2019 San Diego Comic-Con Report #5 - Life, Death, and the Comic-Con
It is 4:30 in the morning here in San Diego, and I am sitting on the bathroom floor
of my hotel with uncontrollable tears in my eyes because I finally understand the
seminal point of my own frustration and rage at what has happened to my beloved
San Diego Comic-Con.
Moments ago, I awoke from a dream in which my own subconscious (which is incapable of
enlightening me to anything but the harshest of truths...) spoke to me about death.
Not only of a beautiful world of comics in which I finally rediscovered a degree of
comfort and kindness equal to that which had been brutally taken from me when I was
a terrified 5 year-old boarding a plane Frankfurt, Germany in 1960, but also of my
own adult life.
The thread of consciousness that led to my epiphany began with a realization that I
am about to cross the rubicon into the realm of the elderly, completely and totally
alone. Eleven years ago, I awoke on the steel table of an operating room with the
stinging bite of smelling salts lifting the temporary veil of quiet darkness into
which I slipped moments before, just as the emergency room doctor slid a huge needle
into my spine. I had been suffering from an untreated bout of encephalitis of the
hypothalamus for 43 days before my beloved wife, Nanette, finally convinced my doctors
that I was truly ill when she brought into the emergency room with failing eyesight,
almost no hearing, and an inability to stand on my own.
While I seemingly awoke unscathed from that quiet darkness, I now have come to grips
with the fact that part of me actually died that day, and that a new me was born. The
damage that occurred in my brain during those 43 days of uncontrolled swelling somehow
triggered a latent femininity into full bloom, converting a highly competitive and
aggressive alpha male into someone entirely different. Someone who no longer fits into
any rational or easily definable gender, or expression of sexuality. I am totally
grateful that I survived that first death, but the price that I paid was in becoming
the "other," someone so different and unacceptable to anyone in the mainstream that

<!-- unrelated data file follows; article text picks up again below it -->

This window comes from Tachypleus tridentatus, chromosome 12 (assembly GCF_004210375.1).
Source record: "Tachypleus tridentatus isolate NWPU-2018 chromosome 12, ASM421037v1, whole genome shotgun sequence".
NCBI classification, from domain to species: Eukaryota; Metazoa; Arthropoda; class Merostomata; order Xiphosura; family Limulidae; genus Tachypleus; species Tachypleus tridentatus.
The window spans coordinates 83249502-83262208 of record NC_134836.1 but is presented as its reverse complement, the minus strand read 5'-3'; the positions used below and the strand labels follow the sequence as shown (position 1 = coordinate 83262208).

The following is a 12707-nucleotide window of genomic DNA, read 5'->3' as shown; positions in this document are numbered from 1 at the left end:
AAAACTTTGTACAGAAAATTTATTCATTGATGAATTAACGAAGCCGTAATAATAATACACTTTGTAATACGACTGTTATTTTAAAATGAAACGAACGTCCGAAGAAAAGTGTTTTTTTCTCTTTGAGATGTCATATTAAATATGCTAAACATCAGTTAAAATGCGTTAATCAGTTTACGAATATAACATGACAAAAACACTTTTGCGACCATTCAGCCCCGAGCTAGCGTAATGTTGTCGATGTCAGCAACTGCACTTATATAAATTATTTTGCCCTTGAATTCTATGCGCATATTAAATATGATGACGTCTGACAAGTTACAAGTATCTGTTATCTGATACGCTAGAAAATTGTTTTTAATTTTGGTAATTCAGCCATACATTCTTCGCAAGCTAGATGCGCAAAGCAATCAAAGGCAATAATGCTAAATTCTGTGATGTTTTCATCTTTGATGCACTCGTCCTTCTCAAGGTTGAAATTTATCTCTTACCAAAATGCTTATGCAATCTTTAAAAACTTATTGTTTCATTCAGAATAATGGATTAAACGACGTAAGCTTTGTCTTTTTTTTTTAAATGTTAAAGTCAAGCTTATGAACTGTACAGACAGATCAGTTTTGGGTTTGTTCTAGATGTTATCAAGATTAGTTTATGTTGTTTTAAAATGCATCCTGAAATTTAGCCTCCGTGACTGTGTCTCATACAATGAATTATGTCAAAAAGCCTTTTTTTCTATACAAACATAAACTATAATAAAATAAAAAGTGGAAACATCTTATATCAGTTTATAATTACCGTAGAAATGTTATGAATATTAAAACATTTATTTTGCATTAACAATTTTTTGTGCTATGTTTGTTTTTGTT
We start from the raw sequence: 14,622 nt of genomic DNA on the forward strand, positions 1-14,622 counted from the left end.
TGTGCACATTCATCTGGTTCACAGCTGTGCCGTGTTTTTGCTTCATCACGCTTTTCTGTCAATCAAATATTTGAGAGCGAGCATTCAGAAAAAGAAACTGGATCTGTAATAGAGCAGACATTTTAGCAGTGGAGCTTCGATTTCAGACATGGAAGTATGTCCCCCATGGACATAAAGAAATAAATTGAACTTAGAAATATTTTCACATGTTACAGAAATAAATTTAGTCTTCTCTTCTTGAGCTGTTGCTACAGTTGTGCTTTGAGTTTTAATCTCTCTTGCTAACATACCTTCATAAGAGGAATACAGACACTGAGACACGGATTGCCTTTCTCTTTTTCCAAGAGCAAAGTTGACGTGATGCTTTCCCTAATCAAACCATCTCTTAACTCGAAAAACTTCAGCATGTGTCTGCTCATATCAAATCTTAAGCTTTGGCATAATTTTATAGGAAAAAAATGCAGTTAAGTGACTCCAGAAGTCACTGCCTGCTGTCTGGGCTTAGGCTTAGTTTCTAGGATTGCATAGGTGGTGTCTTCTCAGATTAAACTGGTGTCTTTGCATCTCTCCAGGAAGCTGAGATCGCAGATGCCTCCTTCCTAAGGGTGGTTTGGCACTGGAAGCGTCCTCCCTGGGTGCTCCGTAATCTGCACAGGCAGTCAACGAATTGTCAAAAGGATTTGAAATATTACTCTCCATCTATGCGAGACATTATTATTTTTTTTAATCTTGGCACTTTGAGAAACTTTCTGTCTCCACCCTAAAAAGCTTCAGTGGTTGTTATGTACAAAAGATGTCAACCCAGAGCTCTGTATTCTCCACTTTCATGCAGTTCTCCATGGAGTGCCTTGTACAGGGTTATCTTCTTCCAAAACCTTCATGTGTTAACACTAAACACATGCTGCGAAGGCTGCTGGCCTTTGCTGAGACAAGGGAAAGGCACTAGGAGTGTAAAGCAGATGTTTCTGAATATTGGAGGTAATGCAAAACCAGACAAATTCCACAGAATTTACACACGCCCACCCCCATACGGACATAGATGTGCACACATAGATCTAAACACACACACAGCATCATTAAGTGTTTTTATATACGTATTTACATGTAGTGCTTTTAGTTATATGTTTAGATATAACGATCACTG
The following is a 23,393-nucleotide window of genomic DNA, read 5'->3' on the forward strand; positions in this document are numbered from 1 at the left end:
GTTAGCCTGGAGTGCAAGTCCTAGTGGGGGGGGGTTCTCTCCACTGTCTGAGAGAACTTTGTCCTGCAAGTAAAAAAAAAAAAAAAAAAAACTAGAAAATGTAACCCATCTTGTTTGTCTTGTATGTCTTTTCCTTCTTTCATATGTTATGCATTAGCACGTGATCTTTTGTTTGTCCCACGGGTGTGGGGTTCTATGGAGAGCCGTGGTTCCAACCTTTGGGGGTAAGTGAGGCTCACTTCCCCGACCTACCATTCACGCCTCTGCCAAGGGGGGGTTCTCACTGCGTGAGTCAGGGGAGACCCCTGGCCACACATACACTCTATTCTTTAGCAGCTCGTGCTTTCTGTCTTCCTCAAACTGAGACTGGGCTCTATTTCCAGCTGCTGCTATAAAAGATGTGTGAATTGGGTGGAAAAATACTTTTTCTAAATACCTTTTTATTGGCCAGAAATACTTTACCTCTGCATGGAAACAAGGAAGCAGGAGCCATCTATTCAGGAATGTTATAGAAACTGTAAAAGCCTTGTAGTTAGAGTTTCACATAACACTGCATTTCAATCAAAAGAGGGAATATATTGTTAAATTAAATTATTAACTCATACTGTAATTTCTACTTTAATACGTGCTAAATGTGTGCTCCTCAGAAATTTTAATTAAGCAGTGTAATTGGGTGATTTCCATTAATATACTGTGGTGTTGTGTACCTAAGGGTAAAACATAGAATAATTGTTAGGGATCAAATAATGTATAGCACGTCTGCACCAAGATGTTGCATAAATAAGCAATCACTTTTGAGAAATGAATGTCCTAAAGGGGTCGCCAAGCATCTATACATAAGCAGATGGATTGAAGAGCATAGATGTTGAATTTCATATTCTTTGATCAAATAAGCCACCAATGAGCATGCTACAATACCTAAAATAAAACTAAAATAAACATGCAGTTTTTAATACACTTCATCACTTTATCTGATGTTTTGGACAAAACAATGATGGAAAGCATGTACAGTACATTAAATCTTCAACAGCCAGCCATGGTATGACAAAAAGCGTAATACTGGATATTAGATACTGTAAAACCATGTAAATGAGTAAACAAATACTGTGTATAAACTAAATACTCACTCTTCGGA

many now view me as a freak of nature, and only tolerate my gender idiosyncrasies out
of kindness and sympathy. Never, ever, have I felt so alone.
Chuck in 1974 at San Diego Comic-Con (photo taken by Jackie Estrada)
San Diego Comic-Con,
for most of the decades of my adult life it was my replacement for my beloved village
in Bavaria, the paradise of love and comfort that was taken from me as an innocent. Our
annual 1,000-mile journey as a family across the blazing hot desert in our old Chevy
van was always rewarded with indescribable joy when we returned to the halls filled
with legions of dear friends. Being able to once again be able to see wonderful people
like Jack and Roz Kirby, Julie Schwartz, Bud Plant, Ron Turner, Ken Krueger,
Will Eisner, and so many more was to be back in our tribe. These are the people who
helped us to raise our four babies into the beautiful and confident young women that
they are today. It was my paradise.
Fast forward to yesterday, when I provided a photo essay in which I tried to illustrate
just how much corporate America has subsumed my paradise. The
that I took were
designed to illustrate that nearly every major media/pop culture merchandise corporation
now has grabbed and monetized a slice of our fan heaven, aided and abetted by a convention
staff perhaps a bit too eager to sell their souls to the devils. A criticism that I received
about that essay is that it downplayed the truth that comics are still quite a significant
element of this immense event. Of course they are. But the harsh reality in this day of
declining interest in printed comics is that we are now the bastard stepchildren allowed
to sleep in the cinders, and exist on scraps from the corporate pop culture table, in the
beautiful home that we originally built for ourselves. That is an unavoidable truth.